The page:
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Tackling your debts

How to improve your credit rating

Posted 16 February 2012

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Your credit rating can have a real impact on your ability to access further credit. How can you improve it? Some ideas...

How to improve your credit rating

When you apply for a loan or other type of credit, the lender will often assess your creditworthiness by referring to the information held by the credit reference agencies. This shows your credit history and helps your lenders decide how 'safe a bet' you are, based on your credit score. The worse your score, the more of a risk you'll seem to a lender.

How does a poor credit rating affect me?

That depends how bad your score is. You may still be able to get some credit but it could be at a much higher rate of interest than that offered to applicants with a good score. The worse your credit rating, the less chance you have of obtaining credit.

What could affect my credit score?

If you've missed payments on credit cards, personal loans and other debts in the past, this might have affected your credit rating. Then, if you go on to apply for more credit and get turned down, this can also leave a negative mark on your file - and the more credit you're turned down for, the worse this will become. Finally, if you have more serious problems that have led to CCJs (County Court Judgments), these too will be lodged on your credit report, making it difficult, if not impossible, to get further credit.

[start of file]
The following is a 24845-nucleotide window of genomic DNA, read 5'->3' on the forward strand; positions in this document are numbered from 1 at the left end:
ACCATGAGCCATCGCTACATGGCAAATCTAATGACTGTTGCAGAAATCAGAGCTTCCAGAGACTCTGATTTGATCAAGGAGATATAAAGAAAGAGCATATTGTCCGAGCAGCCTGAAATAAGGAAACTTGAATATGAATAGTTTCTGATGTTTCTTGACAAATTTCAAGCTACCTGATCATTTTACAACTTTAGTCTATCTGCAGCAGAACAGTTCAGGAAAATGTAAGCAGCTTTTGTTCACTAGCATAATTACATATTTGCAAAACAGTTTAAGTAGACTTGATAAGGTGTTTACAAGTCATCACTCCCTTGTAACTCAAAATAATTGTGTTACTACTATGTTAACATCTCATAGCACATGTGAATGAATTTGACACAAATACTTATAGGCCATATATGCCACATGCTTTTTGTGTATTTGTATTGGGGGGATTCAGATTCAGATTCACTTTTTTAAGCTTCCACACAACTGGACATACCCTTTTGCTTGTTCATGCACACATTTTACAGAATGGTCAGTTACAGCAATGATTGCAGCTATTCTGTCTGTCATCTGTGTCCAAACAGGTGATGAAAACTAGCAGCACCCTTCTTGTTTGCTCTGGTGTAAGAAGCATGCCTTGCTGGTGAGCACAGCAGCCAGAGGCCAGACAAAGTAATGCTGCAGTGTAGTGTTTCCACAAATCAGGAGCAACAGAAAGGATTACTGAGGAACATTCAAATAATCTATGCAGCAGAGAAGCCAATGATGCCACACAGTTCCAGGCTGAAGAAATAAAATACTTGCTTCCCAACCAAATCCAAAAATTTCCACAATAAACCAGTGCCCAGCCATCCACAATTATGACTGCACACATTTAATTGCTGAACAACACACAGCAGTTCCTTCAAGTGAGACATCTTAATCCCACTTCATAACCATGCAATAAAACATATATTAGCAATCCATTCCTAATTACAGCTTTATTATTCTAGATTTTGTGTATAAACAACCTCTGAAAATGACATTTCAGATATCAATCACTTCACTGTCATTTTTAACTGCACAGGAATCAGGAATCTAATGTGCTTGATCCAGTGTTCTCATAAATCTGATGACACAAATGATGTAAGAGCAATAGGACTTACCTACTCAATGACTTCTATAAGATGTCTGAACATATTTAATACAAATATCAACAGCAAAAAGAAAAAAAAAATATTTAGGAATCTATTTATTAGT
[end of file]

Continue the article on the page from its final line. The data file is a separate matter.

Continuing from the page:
How does bankruptcy affect my credit rating?

Bankruptcy is a form of insolvency. You will be unable to obtain credit during the period of your bankruptcy (normally one year) - and it could still be difficult even once you've been discharged. However, bankruptcy is also an opportunity to 'wipe the slate clean' and although it takes time to repair your credit rating, getting bankruptcy advice can help you to make a full recovery.

How do I find out my score?

You can get information on your financial history by contacting the credit reference agencies: Equifax, Experian and Callcredit supply lenders with information when they're looking at an application for credit and these agencies will also give you access to your credit record (you may well have to pay for this). Check that all the information is correct and up to date and, if it requires amending, you can contact the credit reference agency with evidence demonstrating the mistake.

How do I improve my score?

Although each lender has their own approval criteria, there are certain things that influence your overall creditworthiness. Lenders like to see continuity and responsibility, so the longer you live at the same address or stick with the same bank account provider, the better. In general, people are likely to be approved for credit if they have a long-term employment record, own their own home and have a history of paying off borrowing without missed or late payments.

So:

•  Check you are registered on the electoral roll at your current address.
•  Make sure your credit file is correct and up to date
•  If you've been turned down for credit, don't just keep applying to other lenders as this will leave a footprint each time.
•  However, having some credit that you're successfully paying down already can help you get access to credit - as it shows you're managing your debts.

by Sarah Symons

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To find out more about managing your money and getting free debt advice, visit Money Advice Service, an independent service set up to help people manage their money.